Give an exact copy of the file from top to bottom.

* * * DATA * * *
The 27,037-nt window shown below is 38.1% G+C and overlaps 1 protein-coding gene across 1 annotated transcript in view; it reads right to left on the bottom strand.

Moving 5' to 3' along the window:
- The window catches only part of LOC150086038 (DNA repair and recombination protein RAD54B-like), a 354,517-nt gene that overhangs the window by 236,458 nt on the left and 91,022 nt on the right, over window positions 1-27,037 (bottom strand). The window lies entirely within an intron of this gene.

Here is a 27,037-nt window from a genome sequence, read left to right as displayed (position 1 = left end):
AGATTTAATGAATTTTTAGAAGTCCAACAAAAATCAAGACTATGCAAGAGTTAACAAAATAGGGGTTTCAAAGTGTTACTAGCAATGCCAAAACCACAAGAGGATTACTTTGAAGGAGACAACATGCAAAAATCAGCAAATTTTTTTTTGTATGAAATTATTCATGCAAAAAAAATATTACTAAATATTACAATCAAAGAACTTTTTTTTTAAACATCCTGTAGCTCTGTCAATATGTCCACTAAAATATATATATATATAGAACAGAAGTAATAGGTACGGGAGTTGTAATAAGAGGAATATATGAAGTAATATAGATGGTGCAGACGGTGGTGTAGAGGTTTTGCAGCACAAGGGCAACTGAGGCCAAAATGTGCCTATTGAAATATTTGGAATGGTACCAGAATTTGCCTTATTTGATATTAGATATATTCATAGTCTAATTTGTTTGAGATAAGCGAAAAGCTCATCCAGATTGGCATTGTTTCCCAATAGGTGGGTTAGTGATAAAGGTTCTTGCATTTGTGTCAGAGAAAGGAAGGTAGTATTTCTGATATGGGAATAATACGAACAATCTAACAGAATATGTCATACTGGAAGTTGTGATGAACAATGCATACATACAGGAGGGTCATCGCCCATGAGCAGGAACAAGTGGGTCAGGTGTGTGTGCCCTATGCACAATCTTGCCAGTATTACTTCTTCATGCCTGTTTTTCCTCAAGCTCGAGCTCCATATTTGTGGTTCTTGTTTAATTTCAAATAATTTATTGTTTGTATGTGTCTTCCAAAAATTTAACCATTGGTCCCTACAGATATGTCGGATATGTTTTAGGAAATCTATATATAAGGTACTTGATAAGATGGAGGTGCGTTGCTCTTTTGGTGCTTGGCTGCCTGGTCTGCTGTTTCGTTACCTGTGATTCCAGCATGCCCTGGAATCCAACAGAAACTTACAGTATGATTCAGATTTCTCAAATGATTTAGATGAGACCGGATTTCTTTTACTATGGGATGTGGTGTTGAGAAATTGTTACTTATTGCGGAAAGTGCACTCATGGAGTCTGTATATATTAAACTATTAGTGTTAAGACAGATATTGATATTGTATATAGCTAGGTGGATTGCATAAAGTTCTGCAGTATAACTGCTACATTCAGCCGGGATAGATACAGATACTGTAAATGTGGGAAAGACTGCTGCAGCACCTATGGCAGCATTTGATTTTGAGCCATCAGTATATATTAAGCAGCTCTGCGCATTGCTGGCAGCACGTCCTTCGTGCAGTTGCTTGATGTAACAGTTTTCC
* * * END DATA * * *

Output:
The 27,037-nt window shown below is 38.1% G+C and overlaps 1 protein-coding gene across 1 annotated transcript in view; it reads right to left on the bottom strand.

Moving 5' to 3' along the window:
- The window catches only part of LOC150086038 (DNA repair and recombination protein RAD54B-like), a 354,517-nt gene that overhangs the window by 236,458 nt on the left and 91,022 nt on the right, over window positions 1-27,037 (bottom strand). The window lies entirely within an intron of this gene.

Here is a 27,037-nt window from a genome sequence, read left to right as displayed (position 1 = left end):
AGATTTAATGAATTTTTAGAAGTCCAACAAAAATCAAGACTATGCAAGAGTTAACAAAATAGGGGTTTCAAAGTGTTACTAGCAATGCCAAAACCACAAGAGGATTACTTTGAAGGAGACAACATGCAAAAATCAGCAAATTTTTTTTTGTATGAAATTATTCATGCAAAAAAAATATTACTAAATATTACAATCAAAGAACTTTTTTTTTAAACATCCTGTAGCTCTGTCAATATGTCCACTAAAATATATATATATATAGAACAGAAGTAATAGGTACGGGAGTTGTAATAAGAGGAATATATGAAGTAATATAGATGGTGCAGACGGTGGTGTAGAGGTTTTGCAGCACAAGGGCAACTGAGGCCAAAATGTGCCTATTGAAATATTTGGAATGGTACCAGAATTTGCCTTATTTGATATTAGATATATTCATAGTCTAATTTGTTTGAGATAAGCGAAAAGCTCATCCAGATTGGCATTGTTTCCCAATAGGTGGGTTAGTGATAAAGGTTCTTGCATTTGTGTCAGAGAAAGGAAGGTAGTATTTCTGATATGGGAATAATACGAACAATCTAACAGAATATGTCATACTGGAAGTTGTGATGAACAATGCATACATACAGGAGGGTCATCGCCCATGAGCAGGAACAAGTGGGTCAGGTGTGTGTGCCCTATGCACAATCTTGCCAGTATTACTTCTTCATGCCTGTTTTTCCTCAAGCTCGAGCTCCATATTTGTGGTTCTTGTTTAATTTCAAATAATTTATTGTTTGTATGTGTCTTCCAAAAATTTAACCATTGGTCCCTACAGATATGTCGGATATGTTTTAGGAAATCTATATATAAGGTACTTGATAAGATGGAGGTGCGTTGCTCTTTTGGTGCTTGGCTGCCTGGTCTGCTGTTTCGTTACCTGTGATTCCAGCATGCCCTGGAATCCAACAGAAACTTACAGTATGATTCAGATTTCTCAAATGATTTAGATGAGACCGGATTTCTTTTACTATGGGATGTGGTGTTGAGAAATTGTTACTTATTGCGGAAAGTGCACTCATGGAGTCTGTATATATTAAACTATTAGTGTTAAGACAGATATTGATATTGTATATAGCTAGGTGGATTGCATAAAGTTCTGCAGTATAACTGCTACATTCAGCCGGGATAGATACAGATACTGTAAATGTGGGAAAGACTGCTGCAGCACCTATGGCAGCATTTGATTTTGAGCCATCAGTATATATTAAGCAGCTCTGCGCATTGCTGGCAGCACGTCCTTCGTGCAGTTGCTTGATGTAACAGTTTTCC